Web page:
sri lanka
Sri Lanka
Sri Lanka is a truly remarkable country. Tiny in size when compared to its near neighbour, India, it contains a diverselandscape of golden beaches, rolling hills, forests, verdant tea plantations and rugged heathland. The Cultural Triangle comprises a succession of ancient capitals and Buddhistsites where intricate carvings and towering stone monuments are scattered throughout theforests. Huge manmade lakes, tanks, have kept the area irrigated for millennia and continueto provide water for both the paddy fields and thirsty wild elephant who regularly leave the shelter of the jungle to drink. The busy lakeside city of Kandy still attracts thousands of devotees to the Temple of the Tooth, while the island’s rich colonial legacy can be seen in Nuwara Eliya - the tea-growing country where the golf course has been challenging players for over a century - and fortified Galle where the Portuguese walls defend Dutch churches and the former homes of British merchants. Diverse flora and fauna thrive in the plains, wetlands and rainforests, often protected in the national parks scattered throughout the island.Wild elephants are frequently sighted in the parks while the forests and scrub of Yala National Park provide a habitat for one of the world’s densest leopard populations.
Whilst many see Sri Lanka simply as a beach destination, head inland and you will be rewarded with a hidden world of reclining Buddhas, spice and tea plantations, Kandyan drummers and elephants.
All tours are accompanied by private chauffeur guides who are proud of their country’s remarkable history and who will be keen to help you get the most from your tour. As they also act as driver, you can learn a great deal about everyday life whilst on the road, take advantage of restaurant suggestions, or monitor the cricket score. All the vehicles are air-conditioned with saloon-style cars usually provided for couples and minivans for groups of friends or families. The British-built train network is a wonderfully nostalgic and sedate way to travel, while the ‘tea plantation’ train between Kandy and Nuwara Eliya is highly recommended for its stunning hill scenery and ambience.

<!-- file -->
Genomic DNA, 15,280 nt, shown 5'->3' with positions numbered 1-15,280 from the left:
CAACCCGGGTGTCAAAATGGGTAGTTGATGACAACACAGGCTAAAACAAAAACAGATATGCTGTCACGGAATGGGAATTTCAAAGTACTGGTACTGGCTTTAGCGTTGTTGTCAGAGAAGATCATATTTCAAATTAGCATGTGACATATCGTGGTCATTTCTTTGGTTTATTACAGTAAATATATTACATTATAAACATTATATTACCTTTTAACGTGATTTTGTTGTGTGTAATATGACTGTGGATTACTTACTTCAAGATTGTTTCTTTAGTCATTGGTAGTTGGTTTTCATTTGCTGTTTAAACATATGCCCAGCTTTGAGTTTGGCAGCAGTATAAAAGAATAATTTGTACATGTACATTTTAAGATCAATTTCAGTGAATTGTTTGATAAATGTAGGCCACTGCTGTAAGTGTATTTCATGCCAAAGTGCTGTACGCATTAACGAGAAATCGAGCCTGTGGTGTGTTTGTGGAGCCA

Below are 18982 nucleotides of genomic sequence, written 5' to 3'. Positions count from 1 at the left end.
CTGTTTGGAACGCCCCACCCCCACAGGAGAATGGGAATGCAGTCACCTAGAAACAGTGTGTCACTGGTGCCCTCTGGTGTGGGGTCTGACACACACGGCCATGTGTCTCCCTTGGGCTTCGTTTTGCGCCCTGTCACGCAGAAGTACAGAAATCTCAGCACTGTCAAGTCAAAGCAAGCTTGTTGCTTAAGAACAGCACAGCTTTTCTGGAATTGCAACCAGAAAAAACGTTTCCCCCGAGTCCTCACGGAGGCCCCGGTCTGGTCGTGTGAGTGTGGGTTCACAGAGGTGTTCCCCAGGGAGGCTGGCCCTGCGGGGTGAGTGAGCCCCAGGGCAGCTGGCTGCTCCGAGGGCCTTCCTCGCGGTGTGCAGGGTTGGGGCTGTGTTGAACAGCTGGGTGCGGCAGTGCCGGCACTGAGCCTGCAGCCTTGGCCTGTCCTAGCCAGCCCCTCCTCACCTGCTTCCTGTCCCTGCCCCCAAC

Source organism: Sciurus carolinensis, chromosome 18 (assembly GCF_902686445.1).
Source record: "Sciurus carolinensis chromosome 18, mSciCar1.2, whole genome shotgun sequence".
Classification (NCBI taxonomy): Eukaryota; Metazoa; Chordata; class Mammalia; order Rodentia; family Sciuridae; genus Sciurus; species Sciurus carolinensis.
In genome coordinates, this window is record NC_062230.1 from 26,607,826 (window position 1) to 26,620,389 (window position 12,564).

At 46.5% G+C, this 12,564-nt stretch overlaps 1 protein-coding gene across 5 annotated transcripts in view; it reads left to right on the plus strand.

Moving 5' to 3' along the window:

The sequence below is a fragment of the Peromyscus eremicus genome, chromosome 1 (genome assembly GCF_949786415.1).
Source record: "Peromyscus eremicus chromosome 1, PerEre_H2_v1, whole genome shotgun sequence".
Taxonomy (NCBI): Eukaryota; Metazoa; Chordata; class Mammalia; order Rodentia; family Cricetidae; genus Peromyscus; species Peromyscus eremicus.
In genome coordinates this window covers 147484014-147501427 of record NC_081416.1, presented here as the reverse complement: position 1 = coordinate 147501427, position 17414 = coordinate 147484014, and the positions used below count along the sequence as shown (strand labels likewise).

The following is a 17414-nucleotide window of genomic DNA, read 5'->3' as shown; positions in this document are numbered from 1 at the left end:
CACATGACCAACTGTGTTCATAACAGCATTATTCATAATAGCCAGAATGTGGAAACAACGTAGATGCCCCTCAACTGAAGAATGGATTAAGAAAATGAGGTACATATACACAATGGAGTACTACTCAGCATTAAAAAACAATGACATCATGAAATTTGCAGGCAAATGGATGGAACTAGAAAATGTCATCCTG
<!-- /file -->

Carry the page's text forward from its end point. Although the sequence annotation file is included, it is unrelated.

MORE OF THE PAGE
Sri Lanka has two annual monsoons, one bringing rain to the southwest lowlands and central hills from late May to late September, and a weaker second that affects the northeast of the island from November to February. March to mid-April is generally dry throughout the country, followed by a short pre-monsoon period. The summer months from June to September are hot in the Cultural Triangle and humid on the west coast, although pleasant sea breezes provide some respite. Cyclones may occur from late September to late November, bringing with them heavy rains. At about 2,000 metres above sea level, the hill country around Nuwara Eliya, Horton Plains and Bandarawela is always cooler.
The past few years have seen numerous new hotels opening in Sri Lanka, with tea planters’ bungalows, private beach villas and small boutique hotels providing comfortable character accommodation. Many historical buildings including gentlemen’s clubs and private homes now take in guests, and a number of distinctive hotels and beach villas designed by Geoffrey Bawa, Sri Lanka’s most famous architect, offer elegant and luxurious options. For those interested in wildlife, we can suggest hotels where wonderful birds and the occasional elephant are likely to be seen. As always, it is our firsthand experience which will help us to guide you in your choices.